Select Committee on Education and Employment Fourth Report


1.We recommend that the Government should commission further research into differences in participation rates between areas of similar social composition in other parts of England in order to supply robust data on the basis of which effective policies may be developed. We recommend that Regional Development Authorities, Learning and Skills Councils and Regional Assemblies, where proposed, should take a lead role in partnership with higher education institutions in addressing geographic areas of under participation, so-called 'cold spots' (paragraph 20).
2.We welcome the work undertaken by HEFCE to establish a common system of measuring aspects of performance of higher education institutions. We recommend that higher education institutions should consider these performance indicators regularly, and any other indicators which become available, as a means of examining their own performance and setting new targets (paragraph 26).
3.We recommend that the UCAS application process for undergraduate courses should identify applicants with no family history of participation in higher education, so-called 'first-generation' students (paragraph 27).
4."Prospects for widened participation will be transformed when schools succeed in persuading students from poor backgrounds to stay on in school beyond the age of 16." We agree (paragraph 28).
5.We welcome the introduction of the pilot scheme for Educational Maintenance Awards. We look forward to the evaluation of this pilot scheme to determine whether this form of financial incentive has a significant effect on participation rates of young people from low-income families in further and higher education (paragraph 30).
6.This suggests that part of the answer will be continuing the drive to improve performance in the maintained sector. Regardless of the amount of university outreach work or additional targeted access funding and student financial support, it would be easier for applications (particularly to the more selective universities) to reach proportionality with the number of pupils in each sector if results in maintained schools approach those in independent schools. This would create more proportionately sized qualified cohorts of potential applicants to these universities (paragraph 32).
7.We recommend that those institutions which do not reach the benchmarks established by HEFCE should come under particular scrutiny, and should be encouraged to learn from best practice elsewhere in the higher education sector. Where an institution significantly underperforms its benchmark it should be required to publish action plans on its strategies to widen access. We further recommend that key applied subjects such as medicine, law and performing arts should be closely monitored by subject for evidence of successful promotion of entry for candidates from broad socio-economic backgrounds (paragraph 34).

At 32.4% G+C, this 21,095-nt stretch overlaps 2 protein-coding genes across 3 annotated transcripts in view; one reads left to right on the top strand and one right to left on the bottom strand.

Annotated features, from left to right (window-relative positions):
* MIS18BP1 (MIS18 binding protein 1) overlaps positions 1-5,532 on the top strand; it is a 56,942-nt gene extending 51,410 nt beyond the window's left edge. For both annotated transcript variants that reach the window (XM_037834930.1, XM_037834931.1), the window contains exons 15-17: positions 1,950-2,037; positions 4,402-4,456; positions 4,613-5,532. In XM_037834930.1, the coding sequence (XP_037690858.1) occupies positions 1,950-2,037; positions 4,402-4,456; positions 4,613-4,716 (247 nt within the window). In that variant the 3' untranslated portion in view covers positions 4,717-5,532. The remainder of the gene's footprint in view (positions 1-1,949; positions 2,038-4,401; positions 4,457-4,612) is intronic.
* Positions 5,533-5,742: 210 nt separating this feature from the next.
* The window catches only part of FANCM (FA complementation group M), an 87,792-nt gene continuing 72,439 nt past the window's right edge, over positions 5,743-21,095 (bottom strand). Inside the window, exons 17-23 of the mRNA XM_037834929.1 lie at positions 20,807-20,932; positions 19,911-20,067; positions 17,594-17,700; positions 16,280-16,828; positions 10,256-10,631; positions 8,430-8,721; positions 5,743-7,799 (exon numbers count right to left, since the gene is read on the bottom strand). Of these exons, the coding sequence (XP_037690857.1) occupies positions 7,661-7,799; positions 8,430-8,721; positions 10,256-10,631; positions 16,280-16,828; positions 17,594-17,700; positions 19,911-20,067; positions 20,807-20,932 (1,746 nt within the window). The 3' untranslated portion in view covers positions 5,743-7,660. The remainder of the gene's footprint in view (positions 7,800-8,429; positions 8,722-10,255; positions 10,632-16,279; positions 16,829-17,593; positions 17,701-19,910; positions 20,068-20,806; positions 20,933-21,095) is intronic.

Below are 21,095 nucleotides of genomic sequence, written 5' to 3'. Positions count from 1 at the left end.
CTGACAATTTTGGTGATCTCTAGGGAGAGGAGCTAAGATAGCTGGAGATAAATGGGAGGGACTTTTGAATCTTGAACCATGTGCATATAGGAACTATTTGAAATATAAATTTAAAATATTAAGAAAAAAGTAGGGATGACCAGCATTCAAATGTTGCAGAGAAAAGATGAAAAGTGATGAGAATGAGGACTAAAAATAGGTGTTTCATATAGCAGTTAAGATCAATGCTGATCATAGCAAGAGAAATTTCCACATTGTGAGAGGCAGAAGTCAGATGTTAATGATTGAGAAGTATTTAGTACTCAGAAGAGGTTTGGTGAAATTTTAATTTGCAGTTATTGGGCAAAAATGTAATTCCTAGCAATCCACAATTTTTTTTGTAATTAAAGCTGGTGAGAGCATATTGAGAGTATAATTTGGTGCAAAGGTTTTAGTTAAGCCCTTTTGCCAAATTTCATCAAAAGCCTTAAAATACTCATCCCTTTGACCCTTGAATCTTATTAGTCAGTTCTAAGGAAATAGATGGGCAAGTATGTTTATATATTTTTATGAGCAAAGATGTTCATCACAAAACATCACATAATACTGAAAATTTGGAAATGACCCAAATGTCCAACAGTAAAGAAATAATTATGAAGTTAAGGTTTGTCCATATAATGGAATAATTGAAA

8.We recommend that HEFCE should review the introduction of these new qualifications to measure the extent to which they contribute to widening access to higher education but also encourage and build on existing good practice in universities to widen access for further education students into higher education (paragraph 36).
9.We recommend that sponsors of summer schools which aim to widen access should monitor carefully whether these initiatives are reaching students who would not in other circumstances consider higher education. These activities must not act as enrichment activities for the most able, but should aim to create interest in higher education among young people whose personal and educational experience does not encourage them to progress to higher education. Initiatives should be targeted at school pupils as young as thirteen to ensure they can consider university well before GCSE options are chosen in Year 9. There is a danger that the limited number of places which are available at these summer schools could be 'captured' by students who already have a keen interest in higher education (paragraph 42).
10.We recognise a need for greater professionalism in the management of admissions to UK universities. We recommend the Government should provide where necessary additional resources to enable universities to recruit and train professional staff to manage the process of admissions (paragraph 48).
11.We recommend that examination boards should make available, with the consent of students via their schools and colleges, the names and examination results of students who have successfully completed GCSE and equivalent qualifications. This would enable universities to write to students, via the school or college where they sat their examinations, inviting appropriately qualified students to consider higher education as an option once they have completed their A levels or vocational A levels (paragraph 50).
12.We welcome developments in some universities to introduce outreach schemes to raise the aspirations of students who otherwise may not consider higher education. Such schemes are of particular importance for universities offering courses which are already over-subscribed with well-qualified applicants, who may not otherwise seek actively to recruit even more applications (paragraph 52).